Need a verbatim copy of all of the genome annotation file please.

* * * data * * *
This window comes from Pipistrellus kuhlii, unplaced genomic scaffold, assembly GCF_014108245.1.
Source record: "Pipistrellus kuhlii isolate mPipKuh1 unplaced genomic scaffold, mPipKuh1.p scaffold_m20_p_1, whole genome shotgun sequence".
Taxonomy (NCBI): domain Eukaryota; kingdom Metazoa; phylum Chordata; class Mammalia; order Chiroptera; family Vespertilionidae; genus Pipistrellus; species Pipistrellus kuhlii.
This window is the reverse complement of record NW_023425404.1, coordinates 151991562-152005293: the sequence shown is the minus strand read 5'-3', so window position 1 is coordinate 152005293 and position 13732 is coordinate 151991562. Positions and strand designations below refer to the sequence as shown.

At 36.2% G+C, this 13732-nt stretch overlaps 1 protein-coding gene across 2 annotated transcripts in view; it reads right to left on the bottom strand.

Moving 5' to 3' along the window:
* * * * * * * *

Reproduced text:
This window comes from Pipistrellus kuhlii, unplaced genomic scaffold, assembly GCF_014108245.1.
Source record: "Pipistrellus kuhlii isolate mPipKuh1 unplaced genomic scaffold, mPipKuh1.p scaffold_m20_p_1, whole genome shotgun sequence".
Taxonomy (NCBI): domain Eukaryota; kingdom Metazoa; phylum Chordata; class Mammalia; order Chiroptera; family Vespertilionidae; genus Pipistrellus; species Pipistrellus kuhlii.
This window is the reverse complement of record NW_023425404.1, coordinates 151991562-152005293: the sequence shown is the minus strand read 5'-3', so window position 1 is coordinate 152005293 and position 13732 is coordinate 151991562. Positions and strand designations below refer to the sequence as shown.

At 36.2% G+C, this 13732-nt stretch overlaps 1 protein-coding gene across 2 annotated transcripts in view; it reads right to left on the bottom strand.

Moving 5' to 3' along the window: